It’s a dream of mine to see a snowy owl. Still yet to, this photo is from the Creative Commons, but, I did sign up for @centerforwildlife Owl Prowl in Cape Neddick, ME later this month. And then this morning, I hear about a snowy owl seen in Los Angeles from @pasadenaaudubon. Maybe I need to head to SoCal to realize this dream? - @lexidoudera
Snowy owls, over 2ft tall and with a 6ft wingspan, are native to the Arctic tundra regions of North America and Eurasia. Some populations do migrate seasonally, coming southward to places like Maine, but rarely much further south, during winter months when food becomes scarce.
Despite their association with the Arctic tundra, snowy owls do have a strong connection to the ocean. Many of the small mammals that they rely on for food live in coastal areas, and snowy owls have been known to hunt in and around these habitats. When snowy owls come to Maine, we see them often in salt marshes, such as Biddeford Pool or areas in Scarborough. They’ve been frequent visitors in @acadianps too.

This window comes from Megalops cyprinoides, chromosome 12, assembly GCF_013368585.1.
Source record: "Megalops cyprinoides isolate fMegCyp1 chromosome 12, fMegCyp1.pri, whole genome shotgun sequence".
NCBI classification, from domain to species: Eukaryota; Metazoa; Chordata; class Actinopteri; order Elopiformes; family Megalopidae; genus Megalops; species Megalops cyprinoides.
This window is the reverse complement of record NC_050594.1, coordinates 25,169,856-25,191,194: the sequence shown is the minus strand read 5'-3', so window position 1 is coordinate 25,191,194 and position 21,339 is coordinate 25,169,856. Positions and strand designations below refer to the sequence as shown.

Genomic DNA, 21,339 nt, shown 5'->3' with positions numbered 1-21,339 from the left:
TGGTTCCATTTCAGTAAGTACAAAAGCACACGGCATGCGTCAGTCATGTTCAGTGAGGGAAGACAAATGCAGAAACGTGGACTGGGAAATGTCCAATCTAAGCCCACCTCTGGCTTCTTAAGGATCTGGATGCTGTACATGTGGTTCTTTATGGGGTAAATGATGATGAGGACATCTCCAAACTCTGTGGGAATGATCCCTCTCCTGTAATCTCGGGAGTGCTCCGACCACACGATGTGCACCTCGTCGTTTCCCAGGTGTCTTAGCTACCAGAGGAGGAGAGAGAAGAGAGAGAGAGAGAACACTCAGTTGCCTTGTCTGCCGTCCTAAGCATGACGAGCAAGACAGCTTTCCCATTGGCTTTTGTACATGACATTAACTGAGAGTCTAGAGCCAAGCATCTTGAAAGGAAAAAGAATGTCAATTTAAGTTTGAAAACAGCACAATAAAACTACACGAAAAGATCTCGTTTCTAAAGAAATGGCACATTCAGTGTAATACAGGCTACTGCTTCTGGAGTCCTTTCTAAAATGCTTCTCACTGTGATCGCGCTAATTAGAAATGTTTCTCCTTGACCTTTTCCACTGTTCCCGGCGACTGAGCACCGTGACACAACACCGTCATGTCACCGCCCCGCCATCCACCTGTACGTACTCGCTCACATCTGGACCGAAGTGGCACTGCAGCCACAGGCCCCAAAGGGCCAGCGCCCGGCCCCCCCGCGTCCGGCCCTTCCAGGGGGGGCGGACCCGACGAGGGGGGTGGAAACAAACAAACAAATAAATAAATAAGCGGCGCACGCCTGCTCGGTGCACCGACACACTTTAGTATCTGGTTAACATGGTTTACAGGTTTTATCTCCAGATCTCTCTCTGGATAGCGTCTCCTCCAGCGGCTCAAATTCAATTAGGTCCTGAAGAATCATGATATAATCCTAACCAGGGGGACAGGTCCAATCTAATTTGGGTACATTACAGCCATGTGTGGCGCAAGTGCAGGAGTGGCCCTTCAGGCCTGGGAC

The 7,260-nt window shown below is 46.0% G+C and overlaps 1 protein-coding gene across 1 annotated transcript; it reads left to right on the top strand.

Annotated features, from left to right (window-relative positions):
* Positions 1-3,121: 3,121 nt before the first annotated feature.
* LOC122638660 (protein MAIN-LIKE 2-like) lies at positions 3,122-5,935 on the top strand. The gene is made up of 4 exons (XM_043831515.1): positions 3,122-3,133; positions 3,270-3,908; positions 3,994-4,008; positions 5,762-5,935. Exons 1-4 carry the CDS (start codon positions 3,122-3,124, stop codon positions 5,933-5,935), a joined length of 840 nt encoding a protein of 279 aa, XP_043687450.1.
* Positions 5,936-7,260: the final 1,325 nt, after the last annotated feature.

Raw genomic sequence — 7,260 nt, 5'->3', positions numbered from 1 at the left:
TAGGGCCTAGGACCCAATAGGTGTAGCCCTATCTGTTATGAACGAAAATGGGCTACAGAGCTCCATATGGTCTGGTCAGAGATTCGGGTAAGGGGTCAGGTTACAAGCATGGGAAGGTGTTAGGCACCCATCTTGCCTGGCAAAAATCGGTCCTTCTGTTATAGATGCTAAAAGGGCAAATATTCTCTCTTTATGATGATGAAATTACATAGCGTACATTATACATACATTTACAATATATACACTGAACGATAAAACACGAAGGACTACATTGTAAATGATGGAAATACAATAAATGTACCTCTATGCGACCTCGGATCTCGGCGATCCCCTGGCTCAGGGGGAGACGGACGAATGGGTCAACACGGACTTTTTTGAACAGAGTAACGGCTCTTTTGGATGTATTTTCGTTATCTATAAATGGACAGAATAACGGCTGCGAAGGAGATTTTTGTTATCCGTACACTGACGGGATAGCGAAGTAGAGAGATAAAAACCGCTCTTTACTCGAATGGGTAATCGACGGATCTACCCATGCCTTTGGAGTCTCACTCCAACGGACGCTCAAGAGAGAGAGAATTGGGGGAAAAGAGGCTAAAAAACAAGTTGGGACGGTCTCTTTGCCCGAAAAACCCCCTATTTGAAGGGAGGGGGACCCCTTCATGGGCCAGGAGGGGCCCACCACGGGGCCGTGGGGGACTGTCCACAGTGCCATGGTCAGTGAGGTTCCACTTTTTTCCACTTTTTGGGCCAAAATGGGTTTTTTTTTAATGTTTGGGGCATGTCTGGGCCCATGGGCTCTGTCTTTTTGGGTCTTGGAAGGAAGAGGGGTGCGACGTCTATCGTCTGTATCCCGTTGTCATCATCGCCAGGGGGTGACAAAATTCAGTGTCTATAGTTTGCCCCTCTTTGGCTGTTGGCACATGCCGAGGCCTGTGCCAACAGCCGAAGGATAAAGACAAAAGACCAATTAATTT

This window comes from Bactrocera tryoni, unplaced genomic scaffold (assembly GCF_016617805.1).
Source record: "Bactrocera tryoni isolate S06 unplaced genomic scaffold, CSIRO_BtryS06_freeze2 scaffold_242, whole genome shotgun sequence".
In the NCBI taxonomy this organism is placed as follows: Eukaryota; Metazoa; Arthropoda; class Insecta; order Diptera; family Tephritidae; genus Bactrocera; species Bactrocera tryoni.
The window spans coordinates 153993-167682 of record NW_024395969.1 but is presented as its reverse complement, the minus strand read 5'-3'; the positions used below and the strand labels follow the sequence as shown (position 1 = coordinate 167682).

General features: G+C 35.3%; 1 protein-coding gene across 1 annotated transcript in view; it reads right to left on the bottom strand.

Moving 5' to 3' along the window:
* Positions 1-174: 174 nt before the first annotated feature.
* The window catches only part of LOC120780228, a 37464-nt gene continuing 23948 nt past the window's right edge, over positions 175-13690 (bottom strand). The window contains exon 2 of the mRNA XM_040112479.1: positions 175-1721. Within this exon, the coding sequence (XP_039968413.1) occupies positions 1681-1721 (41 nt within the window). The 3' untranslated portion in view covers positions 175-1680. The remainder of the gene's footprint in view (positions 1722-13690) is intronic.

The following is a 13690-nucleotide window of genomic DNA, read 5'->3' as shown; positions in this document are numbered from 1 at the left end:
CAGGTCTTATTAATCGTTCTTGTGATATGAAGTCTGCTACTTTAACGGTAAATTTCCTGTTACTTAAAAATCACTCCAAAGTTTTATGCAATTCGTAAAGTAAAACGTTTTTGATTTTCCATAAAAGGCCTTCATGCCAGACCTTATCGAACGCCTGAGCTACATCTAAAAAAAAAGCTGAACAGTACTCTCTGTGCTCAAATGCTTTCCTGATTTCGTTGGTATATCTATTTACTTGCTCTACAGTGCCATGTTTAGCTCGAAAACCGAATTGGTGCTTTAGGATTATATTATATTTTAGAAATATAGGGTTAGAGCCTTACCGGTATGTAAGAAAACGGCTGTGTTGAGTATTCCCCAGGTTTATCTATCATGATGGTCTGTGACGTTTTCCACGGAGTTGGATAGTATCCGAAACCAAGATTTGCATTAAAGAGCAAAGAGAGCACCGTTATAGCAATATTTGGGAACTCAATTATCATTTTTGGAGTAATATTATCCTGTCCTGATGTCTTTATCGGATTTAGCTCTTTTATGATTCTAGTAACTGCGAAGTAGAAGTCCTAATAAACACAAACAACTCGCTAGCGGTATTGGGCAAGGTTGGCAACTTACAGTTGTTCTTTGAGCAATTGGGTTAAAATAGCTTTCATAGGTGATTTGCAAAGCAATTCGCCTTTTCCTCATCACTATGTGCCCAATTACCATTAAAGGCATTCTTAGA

Of course, climate change is greatly affecting the Arctic region and its species, including snowy owls. Warmer winters and melting sea ice are reducing the populations of small mammals and fish, food sources for snowy owls. The loss of sea ice and suitable nesting sites is also leading to population declines in snowy owls.
About that snowy owl in LA, it’s unclear how the Arctic-dweller arrived among the palm trees. Speculation is circulating, with some positing it arrived on a container ship or was carried by a strong storm. Either way, it’s a fun opportunity to focus on and learn about this special species. Maybe you’ll join us for the Owl Prowl!